ATHENS, Ga. -- A small gentle shorebird, hunted nearly to extinction earlier this century as an adornment for women's hats, is perched on the brink again. Crowded off its natural beachfront nesting grounds by frisbee-throwing vacationers and high-rise hotels, the beleaguered Atlantic least tern has resorted to nesting on roof-tops.
A new study by University of Georgia wildlife researchers has found that nearly all of Georgia's 1,200 to 1,500 surviving least tern pairs are nesting on some type of artificial site, whether it's roof-tops or man-made sand hills called "spoils," dredged from ocean channels. Another 125 or so pairs still try to nest on beaches each year without much success. The researchers say without further protection, the Atlantic least tern, already listed as "rare" by the Georgia Department of Natural Resources, is vulnerable to further decline.
"Successful breeding depends on having large, intact colonies," said Dr. Sara Schweitzer, a wildlife ecologist in UGA's Warnell School of Forest Resources. "The few remaining beach colonies have the absolute last tatters of usable beach, and they're being flooded out. So these artificial nesting sites are crucial."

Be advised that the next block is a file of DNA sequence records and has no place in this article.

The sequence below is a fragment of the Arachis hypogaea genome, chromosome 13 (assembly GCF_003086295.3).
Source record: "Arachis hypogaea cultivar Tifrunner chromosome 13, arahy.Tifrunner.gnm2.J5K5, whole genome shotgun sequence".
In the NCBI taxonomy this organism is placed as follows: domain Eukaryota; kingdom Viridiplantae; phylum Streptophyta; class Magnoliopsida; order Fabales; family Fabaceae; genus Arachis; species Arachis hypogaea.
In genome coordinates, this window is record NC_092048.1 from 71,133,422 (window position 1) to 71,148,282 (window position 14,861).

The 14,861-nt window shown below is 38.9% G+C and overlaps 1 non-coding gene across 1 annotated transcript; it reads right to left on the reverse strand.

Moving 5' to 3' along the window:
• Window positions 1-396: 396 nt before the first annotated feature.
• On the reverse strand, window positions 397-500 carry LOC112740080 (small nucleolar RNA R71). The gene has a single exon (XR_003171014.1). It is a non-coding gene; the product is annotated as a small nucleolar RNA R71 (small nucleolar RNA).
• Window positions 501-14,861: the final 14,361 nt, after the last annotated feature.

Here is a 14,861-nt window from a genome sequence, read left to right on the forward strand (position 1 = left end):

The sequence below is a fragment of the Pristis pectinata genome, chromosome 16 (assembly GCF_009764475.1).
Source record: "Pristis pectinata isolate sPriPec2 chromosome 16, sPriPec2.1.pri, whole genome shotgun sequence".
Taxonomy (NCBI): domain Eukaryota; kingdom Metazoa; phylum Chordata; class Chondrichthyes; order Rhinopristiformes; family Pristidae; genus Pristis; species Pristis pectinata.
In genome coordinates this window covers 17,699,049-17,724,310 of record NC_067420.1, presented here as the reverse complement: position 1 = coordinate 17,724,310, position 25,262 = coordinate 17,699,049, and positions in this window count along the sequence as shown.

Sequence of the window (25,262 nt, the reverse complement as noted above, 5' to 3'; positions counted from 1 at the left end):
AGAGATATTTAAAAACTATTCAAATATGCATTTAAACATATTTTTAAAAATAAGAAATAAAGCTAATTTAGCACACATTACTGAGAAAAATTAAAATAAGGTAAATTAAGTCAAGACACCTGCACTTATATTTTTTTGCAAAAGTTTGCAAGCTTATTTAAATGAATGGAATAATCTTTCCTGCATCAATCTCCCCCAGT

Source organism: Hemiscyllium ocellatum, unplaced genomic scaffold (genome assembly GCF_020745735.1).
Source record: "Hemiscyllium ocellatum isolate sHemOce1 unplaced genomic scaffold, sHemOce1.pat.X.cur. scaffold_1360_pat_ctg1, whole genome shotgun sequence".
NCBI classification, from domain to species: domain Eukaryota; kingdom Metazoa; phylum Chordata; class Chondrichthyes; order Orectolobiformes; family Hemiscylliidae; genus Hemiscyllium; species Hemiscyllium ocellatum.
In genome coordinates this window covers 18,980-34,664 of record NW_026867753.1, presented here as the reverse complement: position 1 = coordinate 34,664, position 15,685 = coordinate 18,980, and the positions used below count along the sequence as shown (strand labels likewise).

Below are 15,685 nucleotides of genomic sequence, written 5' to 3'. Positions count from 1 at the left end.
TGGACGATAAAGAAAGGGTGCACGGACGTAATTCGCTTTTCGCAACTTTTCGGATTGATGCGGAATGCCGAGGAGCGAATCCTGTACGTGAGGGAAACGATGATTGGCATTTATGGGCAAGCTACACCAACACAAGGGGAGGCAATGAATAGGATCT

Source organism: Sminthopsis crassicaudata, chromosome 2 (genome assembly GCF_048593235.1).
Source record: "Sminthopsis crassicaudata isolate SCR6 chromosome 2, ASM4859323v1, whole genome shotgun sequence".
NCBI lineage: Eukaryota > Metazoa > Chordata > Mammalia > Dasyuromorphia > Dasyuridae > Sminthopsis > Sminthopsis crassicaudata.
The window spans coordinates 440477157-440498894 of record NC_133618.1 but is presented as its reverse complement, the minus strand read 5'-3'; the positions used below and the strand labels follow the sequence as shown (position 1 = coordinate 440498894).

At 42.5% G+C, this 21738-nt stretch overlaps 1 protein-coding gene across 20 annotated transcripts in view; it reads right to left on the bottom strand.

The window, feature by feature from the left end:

The research, which was presented last year at national meetings of the Colonial Waterbird Society, the Association of Field Ornithologists and The Wildlife Society, was supported by grants from the Georgia Department of Natural Resources Wildlife Resources Division, the Max McGraw Wildlife Foundation and the UGA Research Foundation.
About the size and color of a mockingbird, the Atlantic least terns fly
over shallow water,
hunting for minnows and other small fish. Their aerial acrobatics delighted
nineteenth century beach goers who nicknamed them "sea swallows." They once
nested up and down the East Coast, but their long, fancy black and white wing
and tail feathers made them a fashion target. From the 1870s to the early 1900s,
Contact: Helen Fosgate
University of Georgia